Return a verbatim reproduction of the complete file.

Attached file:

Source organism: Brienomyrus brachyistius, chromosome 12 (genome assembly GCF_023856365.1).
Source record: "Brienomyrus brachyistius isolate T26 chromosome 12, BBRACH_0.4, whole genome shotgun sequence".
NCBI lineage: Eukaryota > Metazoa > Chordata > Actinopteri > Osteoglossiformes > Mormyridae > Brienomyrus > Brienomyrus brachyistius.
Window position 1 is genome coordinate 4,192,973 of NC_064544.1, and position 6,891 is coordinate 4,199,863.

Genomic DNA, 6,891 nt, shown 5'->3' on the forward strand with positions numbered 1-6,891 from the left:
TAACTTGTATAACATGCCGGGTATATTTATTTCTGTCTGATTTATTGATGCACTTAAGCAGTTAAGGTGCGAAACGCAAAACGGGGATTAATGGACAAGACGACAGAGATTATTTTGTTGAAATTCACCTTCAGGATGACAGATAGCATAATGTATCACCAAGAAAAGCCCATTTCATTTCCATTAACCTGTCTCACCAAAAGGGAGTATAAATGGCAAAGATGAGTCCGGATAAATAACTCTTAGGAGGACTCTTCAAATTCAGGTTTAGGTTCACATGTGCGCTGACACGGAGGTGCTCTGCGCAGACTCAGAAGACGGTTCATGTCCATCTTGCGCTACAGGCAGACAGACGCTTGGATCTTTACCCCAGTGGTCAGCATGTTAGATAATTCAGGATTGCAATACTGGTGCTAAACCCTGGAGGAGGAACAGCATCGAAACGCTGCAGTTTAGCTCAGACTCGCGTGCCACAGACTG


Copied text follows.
Source organism: Brienomyrus brachyistius, chromosome 12 (genome assembly GCF_023856365.1).
Source record: "Brienomyrus brachyistius isolate T26 chromosome 12, BBRACH_0.4, whole genome shotgun sequence".
NCBI lineage: Eukaryota > Metazoa > Chordata > Actinopteri > Osteoglossiformes > Mormyridae > Brienomyrus > Brienomyrus brachyistius.
Window position 1 is genome coordinate 4,192,973 of NC_064544.1, and position 6,891 is coordinate 4,199,863.

Genomic DNA, 6,891 nt, shown 5'->3' on the forward strand with positions numbered 1-6,891 from the left:
TAACTTGTATAACATGCCGGGTATATTTATTTCTGTCTGATTTATTGATGCACTTAAGCAGTTAAGGTGCGAAACGCAAAACGGGGATTAATGGACAAGACGACAGAGATTATTTTGTTGAAATTCACCTTCAGGATGACAGATAGCATAATGTATCACCAAGAAAAGCCCATTTCATTTCCATTAACCTGTCTCACCAAAAGGGAGTATAAATGGCAAAGATGAGTCCGGATAAATAACTCTTAGGAGGACTCTTCAAATTCAGGTTTAGGTTCACATGTGCGCTGACACGGAGGTGCTCTGCGCAGACTCAGAAGACGGTTCATGTCCATCTTGCGCTACAGGCAGACAGACGCTTGGATCTTTACCCCAGTGGTCAGCATGTTAGATAATTCAGGATTGCAATACTGGTGCTAAACCCTGGAGGAGGAACAGCATCGAAACGCTGCAGTTTAGCTCAGACTCGCGTGCCACAGACTG